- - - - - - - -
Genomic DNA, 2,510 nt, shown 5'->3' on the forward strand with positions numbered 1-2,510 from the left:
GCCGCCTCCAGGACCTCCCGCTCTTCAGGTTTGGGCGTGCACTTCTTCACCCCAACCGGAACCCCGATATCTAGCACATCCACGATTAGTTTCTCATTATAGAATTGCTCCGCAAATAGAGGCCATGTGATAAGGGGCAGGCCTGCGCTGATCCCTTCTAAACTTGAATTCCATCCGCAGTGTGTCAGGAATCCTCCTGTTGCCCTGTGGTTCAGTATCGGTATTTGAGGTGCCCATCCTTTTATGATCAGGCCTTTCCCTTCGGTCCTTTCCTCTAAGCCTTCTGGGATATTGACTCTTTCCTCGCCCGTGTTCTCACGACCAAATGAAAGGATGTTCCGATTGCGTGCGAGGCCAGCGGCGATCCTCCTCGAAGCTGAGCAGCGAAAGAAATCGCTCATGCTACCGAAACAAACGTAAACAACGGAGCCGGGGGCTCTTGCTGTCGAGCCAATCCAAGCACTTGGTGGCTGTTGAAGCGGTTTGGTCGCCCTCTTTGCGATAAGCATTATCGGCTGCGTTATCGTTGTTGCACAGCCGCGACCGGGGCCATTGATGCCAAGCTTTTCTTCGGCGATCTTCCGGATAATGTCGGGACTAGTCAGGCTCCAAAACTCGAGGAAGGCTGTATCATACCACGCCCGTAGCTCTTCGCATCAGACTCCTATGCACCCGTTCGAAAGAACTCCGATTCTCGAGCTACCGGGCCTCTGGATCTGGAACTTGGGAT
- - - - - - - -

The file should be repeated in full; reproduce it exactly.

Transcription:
Genomic DNA, 2,510 nt, shown 5'->3' on the forward strand with positions numbered 1-2,510 from the left:
GCCGCCTCCAGGACCTCCCGCTCTTCAGGTTTGGGCGTGCACTTCTTCACCCCAACCGGAACCCCGATATCTAGCACATCCACGATTAGTTTCTCATTATAGAATTGCTCCGCAAATAGAGGCCATGTGATAAGGGGCAGGCCTGCGCTGATCCCTTCTAAACTTGAATTCCATCCGCAGTGTGTCAGGAATCCTCCTGTTGCCCTGTGGTTCAGTATCGGTATTTGAGGTGCCCATCCTTTTATGATCAGGCCTTTCCCTTCGGTCCTTTCCTCTAAGCCTTCTGGGATATTGACTCTTTCCTCGCCCGTGTTCTCACGACCAAATGAAAGGATGTTCCGATTGCGTGCGAGGCCAGCGGCGATCCTCCTCGAAGCTGAGCAGCGAAAGAAATCGCTCATGCTACCGAAACAAACGTAAACAACGGAGCCGGGGGCTCTTGCTGTCGAGCCAATCCAAGCACTTGGTGGCTGTTGAAGCGGTTTGGTCGCCCTCTTTGCGATAAGCATTATCGGCTGCGTTATCGTTGTTGCACAGCCGCGACCGGGGCCATTGATGCCAAGCTTTTCTTCGGCGATCTTCCGGATAATGTCGGGACTAGTCAGGCTCCAAAACTCGAGGAAGGCTGTATCATACCACGCCCGTAGCTCTTCGCATCAGACTCCTATGCACCCGTTCGAAAGAACTCCGATTCTCGAGCTACCGGGCCTCTGGATCTGGAACTTGGGAT